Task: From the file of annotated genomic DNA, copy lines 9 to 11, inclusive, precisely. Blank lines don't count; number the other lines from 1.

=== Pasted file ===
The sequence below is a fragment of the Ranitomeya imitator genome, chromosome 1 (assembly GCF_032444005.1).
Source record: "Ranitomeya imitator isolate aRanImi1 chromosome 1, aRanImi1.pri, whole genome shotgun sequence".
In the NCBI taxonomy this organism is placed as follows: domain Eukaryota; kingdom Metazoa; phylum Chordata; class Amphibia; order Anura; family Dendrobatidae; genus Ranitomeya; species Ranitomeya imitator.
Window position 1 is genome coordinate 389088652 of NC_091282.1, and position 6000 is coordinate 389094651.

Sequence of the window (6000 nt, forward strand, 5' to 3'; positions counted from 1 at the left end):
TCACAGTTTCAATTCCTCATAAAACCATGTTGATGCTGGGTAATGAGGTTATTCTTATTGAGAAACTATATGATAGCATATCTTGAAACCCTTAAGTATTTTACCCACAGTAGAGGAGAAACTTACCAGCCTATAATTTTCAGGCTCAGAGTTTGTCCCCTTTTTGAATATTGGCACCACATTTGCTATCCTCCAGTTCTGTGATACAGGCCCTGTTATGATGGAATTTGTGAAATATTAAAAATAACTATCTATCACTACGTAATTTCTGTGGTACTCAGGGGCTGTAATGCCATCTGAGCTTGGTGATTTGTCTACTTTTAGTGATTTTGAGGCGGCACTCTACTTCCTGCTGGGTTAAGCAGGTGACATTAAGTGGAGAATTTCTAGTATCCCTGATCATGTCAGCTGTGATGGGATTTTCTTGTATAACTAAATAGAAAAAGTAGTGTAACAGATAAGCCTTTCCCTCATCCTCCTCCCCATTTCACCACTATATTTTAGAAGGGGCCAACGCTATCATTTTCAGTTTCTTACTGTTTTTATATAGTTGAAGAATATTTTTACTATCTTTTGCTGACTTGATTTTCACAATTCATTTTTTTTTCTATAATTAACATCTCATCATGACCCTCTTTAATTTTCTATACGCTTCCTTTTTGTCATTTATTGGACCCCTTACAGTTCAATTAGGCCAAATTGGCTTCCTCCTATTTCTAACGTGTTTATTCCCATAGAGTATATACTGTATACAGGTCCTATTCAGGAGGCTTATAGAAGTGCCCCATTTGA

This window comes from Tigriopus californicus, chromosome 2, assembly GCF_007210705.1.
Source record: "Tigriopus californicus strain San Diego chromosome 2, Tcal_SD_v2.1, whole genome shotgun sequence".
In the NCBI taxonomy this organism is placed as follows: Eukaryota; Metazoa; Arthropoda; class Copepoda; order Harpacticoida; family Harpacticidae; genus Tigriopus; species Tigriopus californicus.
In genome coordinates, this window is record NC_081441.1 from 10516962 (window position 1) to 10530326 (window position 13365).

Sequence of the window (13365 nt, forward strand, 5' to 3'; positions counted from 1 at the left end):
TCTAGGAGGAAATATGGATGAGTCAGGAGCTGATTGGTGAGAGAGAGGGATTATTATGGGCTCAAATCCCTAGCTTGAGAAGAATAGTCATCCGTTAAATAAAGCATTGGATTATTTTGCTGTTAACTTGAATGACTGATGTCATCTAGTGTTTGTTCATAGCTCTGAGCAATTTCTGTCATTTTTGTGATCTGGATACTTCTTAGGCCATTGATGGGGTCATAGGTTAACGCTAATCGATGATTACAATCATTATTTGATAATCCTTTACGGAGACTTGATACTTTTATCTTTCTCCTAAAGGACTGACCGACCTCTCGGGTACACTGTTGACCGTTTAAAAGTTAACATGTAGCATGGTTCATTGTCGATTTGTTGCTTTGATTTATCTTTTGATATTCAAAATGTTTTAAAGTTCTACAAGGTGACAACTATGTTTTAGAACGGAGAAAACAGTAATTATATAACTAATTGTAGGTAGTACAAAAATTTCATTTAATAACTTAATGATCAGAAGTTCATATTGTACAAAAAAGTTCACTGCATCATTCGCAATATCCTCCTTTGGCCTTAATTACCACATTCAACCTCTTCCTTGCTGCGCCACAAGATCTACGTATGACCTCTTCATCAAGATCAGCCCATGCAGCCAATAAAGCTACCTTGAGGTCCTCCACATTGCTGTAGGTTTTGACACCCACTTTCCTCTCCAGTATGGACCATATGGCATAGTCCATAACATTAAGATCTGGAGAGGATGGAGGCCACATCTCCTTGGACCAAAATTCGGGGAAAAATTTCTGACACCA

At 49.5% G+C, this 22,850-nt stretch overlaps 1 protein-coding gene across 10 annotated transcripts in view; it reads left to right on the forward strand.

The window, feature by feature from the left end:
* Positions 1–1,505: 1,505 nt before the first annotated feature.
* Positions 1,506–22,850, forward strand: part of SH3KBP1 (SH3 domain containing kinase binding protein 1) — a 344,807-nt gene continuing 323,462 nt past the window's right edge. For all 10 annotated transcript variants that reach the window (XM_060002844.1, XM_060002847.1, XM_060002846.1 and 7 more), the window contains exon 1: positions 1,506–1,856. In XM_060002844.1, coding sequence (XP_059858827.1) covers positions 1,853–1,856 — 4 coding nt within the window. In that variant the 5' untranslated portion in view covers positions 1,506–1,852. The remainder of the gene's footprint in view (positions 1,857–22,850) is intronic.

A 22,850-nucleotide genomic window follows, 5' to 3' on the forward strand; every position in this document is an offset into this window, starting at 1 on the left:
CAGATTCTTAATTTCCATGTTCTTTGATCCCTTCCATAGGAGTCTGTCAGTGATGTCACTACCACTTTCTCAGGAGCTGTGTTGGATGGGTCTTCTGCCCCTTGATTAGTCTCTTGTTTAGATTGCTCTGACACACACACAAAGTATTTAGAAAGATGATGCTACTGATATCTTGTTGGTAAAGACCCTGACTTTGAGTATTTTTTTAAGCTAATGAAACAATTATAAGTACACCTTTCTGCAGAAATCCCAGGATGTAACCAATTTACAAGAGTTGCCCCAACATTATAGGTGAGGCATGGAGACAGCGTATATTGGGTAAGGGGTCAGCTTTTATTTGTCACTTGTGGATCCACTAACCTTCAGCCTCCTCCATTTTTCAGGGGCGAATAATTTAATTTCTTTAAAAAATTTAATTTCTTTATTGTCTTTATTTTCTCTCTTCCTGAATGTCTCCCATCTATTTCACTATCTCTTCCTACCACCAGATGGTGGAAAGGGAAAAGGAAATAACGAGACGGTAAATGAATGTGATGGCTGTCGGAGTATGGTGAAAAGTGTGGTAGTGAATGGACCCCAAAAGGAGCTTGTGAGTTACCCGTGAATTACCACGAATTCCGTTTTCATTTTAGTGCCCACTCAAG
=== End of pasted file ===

In the NCBI taxonomy this organism is placed as follows: Eukaryota; Metazoa; Arthropoda; class Copepoda; order Harpacticoida; family Harpacticidae; genus Tigriopus; species Tigriopus californicus.
In genome coordinates, this window is record NC_081441.1 from 10516962 (window position 1) to 10530326 (window position 13365).

Sequence of the window (13365 nt, forward strand, 5' to 3'; positions counted from 1 at the left end):